HRD student, Maddie McClay networking at Level Up 2023!

We can also lean on research about habits for advice (check out Good Habits, Bad Habits by Wendy Wood). Like a good habit, take choice out of the equation when it comes to attending events. I cannot willpower myself to go somewhere I do not want to go or engage in an activity I do not want to do, even if I know it will be good for me in the long run. Studies about forming healthy habits have shown that those who succeed in doing the hard things, repeatedly, take willpower out of the equation. They set up the right context for following through and take choice off the table (Wood, 2019). For attending events, that means deciding to go (or not go), then stop thinking about it. If you decide to go, RSVP, plan as if you will be attending and attend. Block your calendar, get a babysitter or a dog walker, map the trip in advance so you know how and when you plan to arrive and where you will park, invite someone to carpool or plan to meet up with others you know will be in attendance, have a some appropriate networking outfits on hand (how many opportunities do you have to get dressed up anymore?). In other words, take all the last-minute thinking out of the equation, because if you are anything like me, all these choices will swim around in your head until you have talked yourself out of leaving the house.

Photo Credit: TopResume

A note for meeting and event planners – please give us introverts something to talk about. A task. A problem to solve. Even conversation starters. A designated station or table for people “like me”. This could be accomplished through table tents with roles or areas of interests that help me place myself with like-minded people as well as narrow the conversational focus. I can’t speak for all introverts, but I am not inclined to attend a happy hour event where there is simply unstructured, “open networking”. I’m more likely to attend a lunch and learn or a taskforce or a group volunteering outing. It just makes me more comfortable to have something proscribed to do with my mind or my hands or both. Under those circumstances, I naturally connect with the others in attendance. If the event is planned as “open networking”, then at least let me know in advance who else is going to be there.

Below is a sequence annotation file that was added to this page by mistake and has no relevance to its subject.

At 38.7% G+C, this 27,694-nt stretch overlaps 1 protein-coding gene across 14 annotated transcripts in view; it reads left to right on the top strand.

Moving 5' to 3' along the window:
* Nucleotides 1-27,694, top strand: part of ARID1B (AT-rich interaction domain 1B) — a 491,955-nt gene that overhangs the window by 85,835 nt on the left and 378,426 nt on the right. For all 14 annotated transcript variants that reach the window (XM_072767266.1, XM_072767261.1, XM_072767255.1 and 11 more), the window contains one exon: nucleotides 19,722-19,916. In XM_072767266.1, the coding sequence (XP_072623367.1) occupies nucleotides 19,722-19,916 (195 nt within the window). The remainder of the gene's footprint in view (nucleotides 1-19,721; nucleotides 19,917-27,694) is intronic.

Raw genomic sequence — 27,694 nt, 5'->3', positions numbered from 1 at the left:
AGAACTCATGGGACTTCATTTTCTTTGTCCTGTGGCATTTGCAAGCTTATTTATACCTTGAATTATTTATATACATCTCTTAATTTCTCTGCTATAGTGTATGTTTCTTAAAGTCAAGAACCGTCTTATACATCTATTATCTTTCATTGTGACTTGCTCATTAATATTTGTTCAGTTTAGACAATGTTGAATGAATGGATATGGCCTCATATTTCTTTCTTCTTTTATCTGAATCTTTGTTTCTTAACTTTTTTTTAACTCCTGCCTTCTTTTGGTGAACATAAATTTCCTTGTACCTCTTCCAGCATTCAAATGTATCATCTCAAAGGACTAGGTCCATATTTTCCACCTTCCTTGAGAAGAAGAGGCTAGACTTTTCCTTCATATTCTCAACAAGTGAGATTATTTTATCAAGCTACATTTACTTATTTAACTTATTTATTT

I once read that leadership is “showing up and being present.” We can argue all day about what defines leadership, however, the more I think about it, the more I have convinced myself that showing up and being present are key ingredients to having influence, making an impact, growing and learning, and leading my best life. I believe one can get better at these skills with practice and good habits. Next time you see me out at an event, let me know how I’m doing as a networking-extraordinaire-in-training and maybe share some of the experiments that you have tried that have made networking more fun and effective for you.


Heather Cluley, Ph.D. is an Associate Director in the Graduate HRD program at Villanova University. Learn more about her here!